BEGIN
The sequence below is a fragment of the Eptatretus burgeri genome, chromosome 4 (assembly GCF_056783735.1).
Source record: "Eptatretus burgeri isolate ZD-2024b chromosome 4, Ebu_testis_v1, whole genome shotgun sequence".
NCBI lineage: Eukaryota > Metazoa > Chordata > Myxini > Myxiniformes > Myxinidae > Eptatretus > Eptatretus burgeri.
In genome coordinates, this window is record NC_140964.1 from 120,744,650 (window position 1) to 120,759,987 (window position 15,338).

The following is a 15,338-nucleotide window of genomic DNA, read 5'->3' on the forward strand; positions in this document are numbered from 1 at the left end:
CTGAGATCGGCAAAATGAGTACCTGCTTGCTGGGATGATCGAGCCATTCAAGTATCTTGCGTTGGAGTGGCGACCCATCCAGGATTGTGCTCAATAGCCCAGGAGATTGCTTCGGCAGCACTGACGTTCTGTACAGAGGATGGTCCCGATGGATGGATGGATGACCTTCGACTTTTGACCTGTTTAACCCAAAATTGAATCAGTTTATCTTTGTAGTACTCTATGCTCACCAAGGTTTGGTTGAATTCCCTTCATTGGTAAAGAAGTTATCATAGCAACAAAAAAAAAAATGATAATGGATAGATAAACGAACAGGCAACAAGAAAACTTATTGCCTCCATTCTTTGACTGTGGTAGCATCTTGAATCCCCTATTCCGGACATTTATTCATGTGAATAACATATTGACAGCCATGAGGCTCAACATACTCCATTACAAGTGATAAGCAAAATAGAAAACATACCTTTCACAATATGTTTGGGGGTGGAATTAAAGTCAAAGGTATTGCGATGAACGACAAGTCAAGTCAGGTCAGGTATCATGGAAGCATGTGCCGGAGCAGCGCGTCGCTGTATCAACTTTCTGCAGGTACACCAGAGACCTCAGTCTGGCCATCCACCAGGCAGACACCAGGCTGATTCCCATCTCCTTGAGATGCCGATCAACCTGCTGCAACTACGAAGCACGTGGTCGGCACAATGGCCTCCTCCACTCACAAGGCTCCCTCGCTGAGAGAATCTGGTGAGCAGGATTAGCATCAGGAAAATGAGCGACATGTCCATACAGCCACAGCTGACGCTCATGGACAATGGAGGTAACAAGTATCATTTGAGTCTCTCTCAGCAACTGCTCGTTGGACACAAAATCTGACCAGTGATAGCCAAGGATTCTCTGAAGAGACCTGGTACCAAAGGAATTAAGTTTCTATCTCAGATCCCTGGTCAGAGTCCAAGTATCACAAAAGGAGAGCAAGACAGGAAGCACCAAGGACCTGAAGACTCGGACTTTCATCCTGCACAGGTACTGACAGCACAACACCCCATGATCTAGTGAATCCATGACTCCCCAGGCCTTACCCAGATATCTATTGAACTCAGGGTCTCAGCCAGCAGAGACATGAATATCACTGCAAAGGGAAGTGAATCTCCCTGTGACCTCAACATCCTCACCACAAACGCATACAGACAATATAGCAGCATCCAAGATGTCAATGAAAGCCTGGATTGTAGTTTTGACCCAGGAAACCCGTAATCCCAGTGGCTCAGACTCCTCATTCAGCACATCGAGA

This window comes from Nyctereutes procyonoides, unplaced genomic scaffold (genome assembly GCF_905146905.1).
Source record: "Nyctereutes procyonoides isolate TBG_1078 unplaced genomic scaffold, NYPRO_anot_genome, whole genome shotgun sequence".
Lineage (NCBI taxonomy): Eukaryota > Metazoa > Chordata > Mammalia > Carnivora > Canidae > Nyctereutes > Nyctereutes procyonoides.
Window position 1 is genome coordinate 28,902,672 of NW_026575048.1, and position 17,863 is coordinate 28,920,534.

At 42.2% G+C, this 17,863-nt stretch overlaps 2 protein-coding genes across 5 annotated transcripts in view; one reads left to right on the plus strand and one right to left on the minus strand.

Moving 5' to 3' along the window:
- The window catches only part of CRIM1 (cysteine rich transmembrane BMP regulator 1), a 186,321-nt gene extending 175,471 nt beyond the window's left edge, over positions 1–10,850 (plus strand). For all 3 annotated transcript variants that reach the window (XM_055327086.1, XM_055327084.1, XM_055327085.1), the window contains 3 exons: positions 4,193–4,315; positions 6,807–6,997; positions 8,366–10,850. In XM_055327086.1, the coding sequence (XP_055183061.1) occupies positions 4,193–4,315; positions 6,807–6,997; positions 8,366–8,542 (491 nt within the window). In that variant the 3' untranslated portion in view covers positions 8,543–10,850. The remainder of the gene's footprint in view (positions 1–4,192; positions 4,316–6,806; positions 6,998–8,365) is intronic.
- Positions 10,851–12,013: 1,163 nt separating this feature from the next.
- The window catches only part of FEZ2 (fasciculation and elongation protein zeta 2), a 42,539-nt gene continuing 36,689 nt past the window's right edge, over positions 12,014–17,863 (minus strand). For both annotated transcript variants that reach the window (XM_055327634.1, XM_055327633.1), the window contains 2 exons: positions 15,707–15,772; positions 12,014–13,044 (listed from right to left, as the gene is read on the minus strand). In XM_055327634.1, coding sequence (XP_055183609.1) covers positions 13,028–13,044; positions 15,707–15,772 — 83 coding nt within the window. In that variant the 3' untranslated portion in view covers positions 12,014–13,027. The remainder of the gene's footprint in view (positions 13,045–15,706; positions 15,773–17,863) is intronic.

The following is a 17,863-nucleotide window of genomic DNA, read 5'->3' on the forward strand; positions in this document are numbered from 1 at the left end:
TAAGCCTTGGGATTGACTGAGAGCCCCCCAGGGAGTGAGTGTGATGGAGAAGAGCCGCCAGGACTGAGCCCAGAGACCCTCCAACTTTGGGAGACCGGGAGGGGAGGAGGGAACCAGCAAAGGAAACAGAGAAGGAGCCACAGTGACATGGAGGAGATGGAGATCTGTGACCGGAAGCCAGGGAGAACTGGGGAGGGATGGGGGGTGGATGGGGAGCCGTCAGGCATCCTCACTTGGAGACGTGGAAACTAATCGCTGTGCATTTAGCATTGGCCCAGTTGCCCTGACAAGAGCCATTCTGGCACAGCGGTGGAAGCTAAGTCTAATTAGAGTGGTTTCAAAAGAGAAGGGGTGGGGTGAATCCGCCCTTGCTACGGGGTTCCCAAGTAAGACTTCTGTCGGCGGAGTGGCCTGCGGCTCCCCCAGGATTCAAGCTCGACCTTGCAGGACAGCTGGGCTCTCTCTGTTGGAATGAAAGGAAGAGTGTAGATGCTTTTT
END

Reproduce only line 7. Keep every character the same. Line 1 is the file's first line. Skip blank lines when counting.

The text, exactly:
This window comes from Nyctereutes procyonoides, unplaced genomic scaffold (genome assembly GCF_905146905.1).